This paper aims to assess the marginal value of several types of open space in a single family residential market. It also aims to test the hypothesis that locating closer to open spaces might be a substitute for the size of a homeowner's own yard.
Using data from Wake County, North Carolina in the US hedonic modeling is used to estimate the house price as a function of the quantities of a property's characteristics, including the property's access to different types of open spaces, property structural features, public services, disamenity features, neighborhood socio‐economic characteristics, and accessibility measures.
The findings were that housing prices increase with a property's proximity to certain types of open land uses, and that the size of those nearby open spaces also impacts home price. More importantly, the findings concluded that the value of being adjacent to public open spaces, having more public open spaces within walking distance of the property, and being closer to the nearest open space is greater for properties with smaller private yards.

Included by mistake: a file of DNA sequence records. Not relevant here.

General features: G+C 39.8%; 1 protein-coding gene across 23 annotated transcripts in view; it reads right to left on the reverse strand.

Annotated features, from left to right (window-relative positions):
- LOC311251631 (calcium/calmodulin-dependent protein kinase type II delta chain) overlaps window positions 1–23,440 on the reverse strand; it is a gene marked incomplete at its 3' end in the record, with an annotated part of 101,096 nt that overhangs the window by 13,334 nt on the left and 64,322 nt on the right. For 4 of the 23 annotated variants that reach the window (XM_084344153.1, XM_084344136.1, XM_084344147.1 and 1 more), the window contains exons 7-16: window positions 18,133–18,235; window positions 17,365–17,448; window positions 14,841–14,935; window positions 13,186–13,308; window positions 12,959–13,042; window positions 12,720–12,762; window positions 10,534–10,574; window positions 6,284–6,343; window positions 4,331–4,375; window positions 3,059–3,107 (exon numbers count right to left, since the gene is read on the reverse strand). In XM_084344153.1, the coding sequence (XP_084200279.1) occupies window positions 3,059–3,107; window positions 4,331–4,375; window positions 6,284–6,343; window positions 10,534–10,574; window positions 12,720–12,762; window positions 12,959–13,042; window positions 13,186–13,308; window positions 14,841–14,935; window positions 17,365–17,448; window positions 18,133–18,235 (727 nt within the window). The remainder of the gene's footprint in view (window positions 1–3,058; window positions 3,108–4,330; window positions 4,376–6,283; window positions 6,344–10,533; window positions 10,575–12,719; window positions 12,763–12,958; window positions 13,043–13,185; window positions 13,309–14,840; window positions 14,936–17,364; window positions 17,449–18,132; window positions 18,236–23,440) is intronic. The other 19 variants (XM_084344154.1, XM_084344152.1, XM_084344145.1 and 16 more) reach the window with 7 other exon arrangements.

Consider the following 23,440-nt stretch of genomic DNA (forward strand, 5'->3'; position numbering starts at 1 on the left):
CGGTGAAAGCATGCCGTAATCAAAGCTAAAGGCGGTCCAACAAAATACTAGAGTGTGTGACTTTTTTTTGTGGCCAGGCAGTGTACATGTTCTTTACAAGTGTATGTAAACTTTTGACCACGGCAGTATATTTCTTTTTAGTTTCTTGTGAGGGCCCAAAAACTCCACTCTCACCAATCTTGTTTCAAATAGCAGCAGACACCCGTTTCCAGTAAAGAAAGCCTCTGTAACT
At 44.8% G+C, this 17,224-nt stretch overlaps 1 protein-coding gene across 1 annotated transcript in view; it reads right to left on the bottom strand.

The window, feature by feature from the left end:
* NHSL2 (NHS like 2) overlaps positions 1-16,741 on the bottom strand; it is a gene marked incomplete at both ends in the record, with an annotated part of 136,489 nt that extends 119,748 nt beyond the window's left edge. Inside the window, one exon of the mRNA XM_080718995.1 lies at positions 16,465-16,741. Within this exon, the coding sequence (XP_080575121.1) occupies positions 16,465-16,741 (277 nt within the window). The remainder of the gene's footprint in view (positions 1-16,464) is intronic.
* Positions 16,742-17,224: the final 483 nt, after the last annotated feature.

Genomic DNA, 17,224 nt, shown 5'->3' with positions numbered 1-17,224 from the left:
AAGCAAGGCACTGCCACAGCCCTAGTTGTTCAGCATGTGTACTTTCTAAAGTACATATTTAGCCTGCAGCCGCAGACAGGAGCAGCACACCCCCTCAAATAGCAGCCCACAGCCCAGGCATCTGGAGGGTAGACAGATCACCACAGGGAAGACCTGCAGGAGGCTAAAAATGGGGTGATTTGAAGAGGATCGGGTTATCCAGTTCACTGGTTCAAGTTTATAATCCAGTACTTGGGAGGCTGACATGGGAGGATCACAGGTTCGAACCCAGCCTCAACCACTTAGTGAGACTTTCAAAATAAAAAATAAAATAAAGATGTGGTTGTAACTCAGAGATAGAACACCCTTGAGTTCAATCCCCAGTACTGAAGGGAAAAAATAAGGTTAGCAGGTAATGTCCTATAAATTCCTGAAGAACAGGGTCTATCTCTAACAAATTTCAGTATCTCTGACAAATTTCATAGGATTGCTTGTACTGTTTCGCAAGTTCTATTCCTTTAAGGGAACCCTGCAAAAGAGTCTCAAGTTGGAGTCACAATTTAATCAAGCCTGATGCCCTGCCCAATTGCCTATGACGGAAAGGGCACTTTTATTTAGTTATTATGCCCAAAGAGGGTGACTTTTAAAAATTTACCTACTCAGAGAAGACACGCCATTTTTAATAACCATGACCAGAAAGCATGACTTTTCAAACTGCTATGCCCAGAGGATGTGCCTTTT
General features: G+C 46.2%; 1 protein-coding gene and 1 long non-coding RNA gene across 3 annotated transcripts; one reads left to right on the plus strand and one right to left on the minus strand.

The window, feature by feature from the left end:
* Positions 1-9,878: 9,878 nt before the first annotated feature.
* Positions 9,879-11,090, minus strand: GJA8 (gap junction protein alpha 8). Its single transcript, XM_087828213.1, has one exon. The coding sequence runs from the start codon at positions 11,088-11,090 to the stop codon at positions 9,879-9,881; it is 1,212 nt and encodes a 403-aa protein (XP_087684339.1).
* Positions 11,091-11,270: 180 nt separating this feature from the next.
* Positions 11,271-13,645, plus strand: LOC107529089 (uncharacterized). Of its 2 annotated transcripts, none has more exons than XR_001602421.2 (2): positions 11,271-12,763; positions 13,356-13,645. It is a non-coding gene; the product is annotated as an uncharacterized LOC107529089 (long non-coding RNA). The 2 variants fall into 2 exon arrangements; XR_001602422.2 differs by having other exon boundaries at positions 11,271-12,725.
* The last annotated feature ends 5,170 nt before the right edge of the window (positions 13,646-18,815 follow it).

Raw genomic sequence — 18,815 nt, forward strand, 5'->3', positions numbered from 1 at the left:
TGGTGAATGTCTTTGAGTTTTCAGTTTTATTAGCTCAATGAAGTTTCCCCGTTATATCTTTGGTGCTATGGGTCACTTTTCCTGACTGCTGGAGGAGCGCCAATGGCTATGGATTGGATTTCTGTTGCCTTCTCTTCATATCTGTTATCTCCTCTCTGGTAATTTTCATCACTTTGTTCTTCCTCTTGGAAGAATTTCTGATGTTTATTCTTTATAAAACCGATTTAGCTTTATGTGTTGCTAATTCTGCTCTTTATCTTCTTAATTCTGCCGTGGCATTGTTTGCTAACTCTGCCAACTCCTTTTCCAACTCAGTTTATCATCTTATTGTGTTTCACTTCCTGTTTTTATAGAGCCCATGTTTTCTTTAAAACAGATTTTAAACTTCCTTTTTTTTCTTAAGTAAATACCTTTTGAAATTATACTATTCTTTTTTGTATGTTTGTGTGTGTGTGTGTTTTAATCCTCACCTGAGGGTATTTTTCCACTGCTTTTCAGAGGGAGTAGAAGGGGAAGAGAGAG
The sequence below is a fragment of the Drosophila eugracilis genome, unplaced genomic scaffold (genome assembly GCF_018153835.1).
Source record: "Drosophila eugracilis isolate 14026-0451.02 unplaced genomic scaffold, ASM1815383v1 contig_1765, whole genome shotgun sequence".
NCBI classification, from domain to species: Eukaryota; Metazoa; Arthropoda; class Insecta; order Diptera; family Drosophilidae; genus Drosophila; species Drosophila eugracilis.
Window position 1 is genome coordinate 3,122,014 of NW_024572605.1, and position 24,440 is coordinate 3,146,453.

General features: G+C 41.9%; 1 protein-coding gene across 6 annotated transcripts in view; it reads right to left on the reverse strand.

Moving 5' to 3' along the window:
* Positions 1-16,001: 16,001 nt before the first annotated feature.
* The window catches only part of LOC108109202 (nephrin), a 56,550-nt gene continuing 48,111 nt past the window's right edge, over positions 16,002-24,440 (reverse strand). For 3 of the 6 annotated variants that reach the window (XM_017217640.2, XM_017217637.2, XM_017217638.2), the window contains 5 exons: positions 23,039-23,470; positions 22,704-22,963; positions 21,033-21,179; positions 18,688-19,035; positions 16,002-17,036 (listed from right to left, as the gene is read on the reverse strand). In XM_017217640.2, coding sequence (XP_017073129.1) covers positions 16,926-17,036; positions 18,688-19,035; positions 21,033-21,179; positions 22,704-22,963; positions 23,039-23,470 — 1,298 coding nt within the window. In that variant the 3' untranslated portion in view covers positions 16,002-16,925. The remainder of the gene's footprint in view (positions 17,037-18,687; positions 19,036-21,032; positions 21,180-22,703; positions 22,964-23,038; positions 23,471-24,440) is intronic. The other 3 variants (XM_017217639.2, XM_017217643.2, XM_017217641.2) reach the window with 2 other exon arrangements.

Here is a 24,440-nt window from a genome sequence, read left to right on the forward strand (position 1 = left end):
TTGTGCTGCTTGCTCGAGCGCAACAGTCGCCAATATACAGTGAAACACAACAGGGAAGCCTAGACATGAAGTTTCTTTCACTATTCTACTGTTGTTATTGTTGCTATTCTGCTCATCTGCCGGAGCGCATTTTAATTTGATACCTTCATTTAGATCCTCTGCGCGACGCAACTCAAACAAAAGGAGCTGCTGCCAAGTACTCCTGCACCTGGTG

This paper explicitly tests the relationship between yard size and the proximity value of various types of open spaces. The paper also discusses the implications of the research findings for land use planning and smart growth development.
Kenyon Henderson, K. and Song, Y. (2008), "Can nearby open spaces substitute for the size of a property owner's private yard?", International Journal of Housing Markets and Analysis, Vol. 1 No. 2, pp. 147-165. https://doi.org/10.1108/17538270810877772Download as .RIS
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